Review: ‘A Birder’s Guide to Everything’ Starring Kodi Smit McPhee & Ben Kingsley


A movie about four 15-year old high school students searching for an extinct duck just became one of my (so far) favorite movies of the year.

A Birder’s Guide to Everything is a delightfully charming (and sometimes sad) story of David Portnoy (Kodi Smit-McPhee), a young bird watcher. I mean “birder” as they call themselves in the film. We know he’s a hardcore birder seconds into the film when we see him grab a pair of binoculars and looks out his window. He scans past a half-naked woman to fixate on one of the flying creatures.

One morning when he’s biking to school, he thinks he sees something potentially life-changing: a duck that has been extinct for over a hundred years. He quickly snaps a picture and takes it to the YBS, the Young Birders Society, a group of high school friends (Alex Wolff and Michael Chen) who share his love of birding.

They all agree to take the discovery to Dr. Konrad (Ben Kingsley) to see what he thinks. He believes the gang might be onto to something big but the picture is way to blurry. So, they plot to find the duck before it migrates but this time, with a better camera.

David sneaks into the photography lab and nabs a high-powered lens but is caught by Ellen (Katie Chang). The guys tell her of their upcoming adventure and invite her along. She agrees as long as she’s the one to take the picture.

With the backdrop of David’s still painful death of his mother and his dad about to get remarried, the roadtrip is a welcome diversion to real life.

This is the directorial debut of Rob Meyer, who also wrote the screenplay with Luke Matheny, and he’s done a wonderful job of showing real teens dealing with things teens often struggle with; raging hormones, utter shyness, sex, death… and probably the worst thing of all, high school. They argue, fight and seconds later are best friends again.

And he’s assembled a cast of young actors who are just wonderful. McPhee, gangly and awkward, is perfect as a young kid still dealing with the recent death of his mother. His love of birds came from his mom and his drive to be the one to find this extinct duck is all he can do to help preserve her memory, it seems. Wolff, Chen and Chang are equally terrific. And each one of them holds their own in scenes with a brilliant actor like Kingsley.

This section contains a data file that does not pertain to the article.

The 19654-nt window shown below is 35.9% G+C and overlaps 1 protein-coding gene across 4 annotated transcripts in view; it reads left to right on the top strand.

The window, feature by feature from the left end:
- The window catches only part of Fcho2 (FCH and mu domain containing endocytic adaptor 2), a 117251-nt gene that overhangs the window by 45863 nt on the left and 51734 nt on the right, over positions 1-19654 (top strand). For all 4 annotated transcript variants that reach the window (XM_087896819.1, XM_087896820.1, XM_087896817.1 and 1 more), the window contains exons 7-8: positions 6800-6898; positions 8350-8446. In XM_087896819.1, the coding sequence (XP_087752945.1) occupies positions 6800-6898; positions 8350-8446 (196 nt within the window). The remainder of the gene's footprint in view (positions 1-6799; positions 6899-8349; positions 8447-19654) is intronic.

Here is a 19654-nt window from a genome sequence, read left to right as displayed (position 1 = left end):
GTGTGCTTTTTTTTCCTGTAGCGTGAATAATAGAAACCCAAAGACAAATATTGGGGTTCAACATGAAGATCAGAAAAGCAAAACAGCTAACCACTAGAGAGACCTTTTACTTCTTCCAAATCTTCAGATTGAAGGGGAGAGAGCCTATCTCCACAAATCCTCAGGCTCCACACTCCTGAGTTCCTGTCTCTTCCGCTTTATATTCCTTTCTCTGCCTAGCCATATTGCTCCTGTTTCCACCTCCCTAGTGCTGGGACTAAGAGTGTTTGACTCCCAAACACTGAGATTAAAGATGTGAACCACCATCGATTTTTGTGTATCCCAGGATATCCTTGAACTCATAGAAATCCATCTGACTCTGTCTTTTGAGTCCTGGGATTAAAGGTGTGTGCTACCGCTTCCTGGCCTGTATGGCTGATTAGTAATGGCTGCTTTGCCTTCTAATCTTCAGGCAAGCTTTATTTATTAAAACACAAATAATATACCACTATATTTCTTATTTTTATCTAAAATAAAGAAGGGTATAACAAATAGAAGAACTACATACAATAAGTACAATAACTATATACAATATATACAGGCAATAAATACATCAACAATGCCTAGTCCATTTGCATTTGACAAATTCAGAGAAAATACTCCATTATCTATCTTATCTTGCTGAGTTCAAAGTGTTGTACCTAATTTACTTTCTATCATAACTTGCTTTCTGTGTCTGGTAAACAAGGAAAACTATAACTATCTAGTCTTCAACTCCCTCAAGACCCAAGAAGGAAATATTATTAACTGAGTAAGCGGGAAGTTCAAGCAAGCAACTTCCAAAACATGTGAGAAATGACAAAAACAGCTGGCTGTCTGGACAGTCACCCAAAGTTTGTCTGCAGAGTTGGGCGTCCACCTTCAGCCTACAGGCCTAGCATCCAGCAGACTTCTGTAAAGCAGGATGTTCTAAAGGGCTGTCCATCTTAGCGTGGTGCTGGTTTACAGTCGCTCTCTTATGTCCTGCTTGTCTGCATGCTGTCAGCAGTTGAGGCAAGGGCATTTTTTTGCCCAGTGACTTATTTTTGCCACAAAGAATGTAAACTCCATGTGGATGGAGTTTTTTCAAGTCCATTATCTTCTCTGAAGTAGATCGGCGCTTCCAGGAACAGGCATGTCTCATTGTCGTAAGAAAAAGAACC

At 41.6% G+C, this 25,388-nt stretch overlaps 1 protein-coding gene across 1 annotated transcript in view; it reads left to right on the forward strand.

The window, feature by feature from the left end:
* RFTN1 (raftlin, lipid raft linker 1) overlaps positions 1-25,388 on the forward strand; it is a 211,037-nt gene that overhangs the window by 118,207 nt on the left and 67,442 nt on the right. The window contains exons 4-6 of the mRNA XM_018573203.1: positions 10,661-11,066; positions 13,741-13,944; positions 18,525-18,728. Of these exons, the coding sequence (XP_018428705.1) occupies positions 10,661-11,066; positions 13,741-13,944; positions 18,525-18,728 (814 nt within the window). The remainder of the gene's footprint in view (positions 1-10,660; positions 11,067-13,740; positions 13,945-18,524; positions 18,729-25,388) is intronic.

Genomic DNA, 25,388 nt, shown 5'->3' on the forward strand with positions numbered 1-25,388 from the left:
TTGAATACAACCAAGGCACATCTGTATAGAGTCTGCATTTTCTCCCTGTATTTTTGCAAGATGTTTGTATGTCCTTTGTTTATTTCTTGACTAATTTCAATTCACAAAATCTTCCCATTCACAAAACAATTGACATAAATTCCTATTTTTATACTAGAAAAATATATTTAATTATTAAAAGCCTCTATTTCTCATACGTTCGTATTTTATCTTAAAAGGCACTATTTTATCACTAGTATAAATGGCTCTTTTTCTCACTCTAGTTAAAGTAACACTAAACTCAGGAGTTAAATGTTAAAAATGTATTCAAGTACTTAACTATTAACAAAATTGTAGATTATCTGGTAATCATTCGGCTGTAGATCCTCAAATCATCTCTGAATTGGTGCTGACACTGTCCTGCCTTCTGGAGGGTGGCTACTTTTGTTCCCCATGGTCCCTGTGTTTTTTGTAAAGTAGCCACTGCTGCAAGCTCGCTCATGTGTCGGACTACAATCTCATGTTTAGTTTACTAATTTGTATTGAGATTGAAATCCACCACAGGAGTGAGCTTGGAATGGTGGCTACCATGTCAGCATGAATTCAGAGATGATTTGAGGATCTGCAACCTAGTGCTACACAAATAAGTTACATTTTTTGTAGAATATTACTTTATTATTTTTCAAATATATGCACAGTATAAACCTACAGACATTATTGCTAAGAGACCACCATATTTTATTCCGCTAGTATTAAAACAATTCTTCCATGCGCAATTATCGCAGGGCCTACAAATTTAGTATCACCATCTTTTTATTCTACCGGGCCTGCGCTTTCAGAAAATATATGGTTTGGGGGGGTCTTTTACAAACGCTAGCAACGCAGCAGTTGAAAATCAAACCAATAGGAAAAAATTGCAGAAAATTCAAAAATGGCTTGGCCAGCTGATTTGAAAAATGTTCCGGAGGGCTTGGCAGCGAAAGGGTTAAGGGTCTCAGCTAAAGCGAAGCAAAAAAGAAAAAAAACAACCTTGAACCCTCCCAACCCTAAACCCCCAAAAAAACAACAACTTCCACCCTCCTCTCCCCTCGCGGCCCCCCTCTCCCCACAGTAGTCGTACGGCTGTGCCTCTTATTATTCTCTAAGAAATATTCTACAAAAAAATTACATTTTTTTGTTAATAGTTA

My favorite line of the film: Timmy (Wolff) has to throw something to one of the group. He draws back and tosses a dud. Everyone looks at him as he yells, “I’m sorry! I’m a birder!”

Director: Rob Meyer

Writers: Rob Meyer & Luke Matheny

Cast: Kodi Smit-McPhee, Ben Kingsley, Katie Chang, Alex Wolff, Michael Chen

Leave a Reply
Harrison Ford on Playing Han Solo Again in ‘Star Wars: The Force Awakens’: “Another day at the office”
Perhaps the most exciting aspect of the upcoming Star Wars: The Force Awakens is that it features the returns of many members of the original cast. The most exciting return is that of Harrison Ford, who has been by far the most successful original cast member since the original Star Wars in 1977. In an […]
Jena Malone on Researching PTSD and Where Her ‘Hunger Games’ Character Started to “Click”
It’s no shocker Jena Malone is one of the most talented actors to glide from child star to full fledged adult talent. Now she’s continuing her stride as one of the stand-out characters in the final The Hunger Games film, Mockingjay – Part 2. One of her first and most talked about scenes in the […]
Matthew McConaughey Reveals How He Came Up With His Catchphrase, ‘Alright, alright, alright!’
"My character, David Wooderson, he has three lines in the entire film. Alright, but one of those lines is what I like to call a launch pad line." - Matthew McConaughey
Jennifer Jason Leigh on ‘The Hateful Eight’, Quentin Tarantino and Playing People in “Extreme Circumstances”
Jennifer Jason Leigh: "I think that's an incredible thing that we can do as actors—to feel empathy toward someone that you may otherwise detest, you know?”
Ian McKellen on Working with Child Actors and How He Transitioned from a Stage Actor to a Screen Actor
"And I think when I decided to become professional, my only aim, really, was to get better as an actor." - Ian McKellen
// BLOCK AD BLOCK SNIPPET Place this code snippet near the footer of your page before the close of the /body tag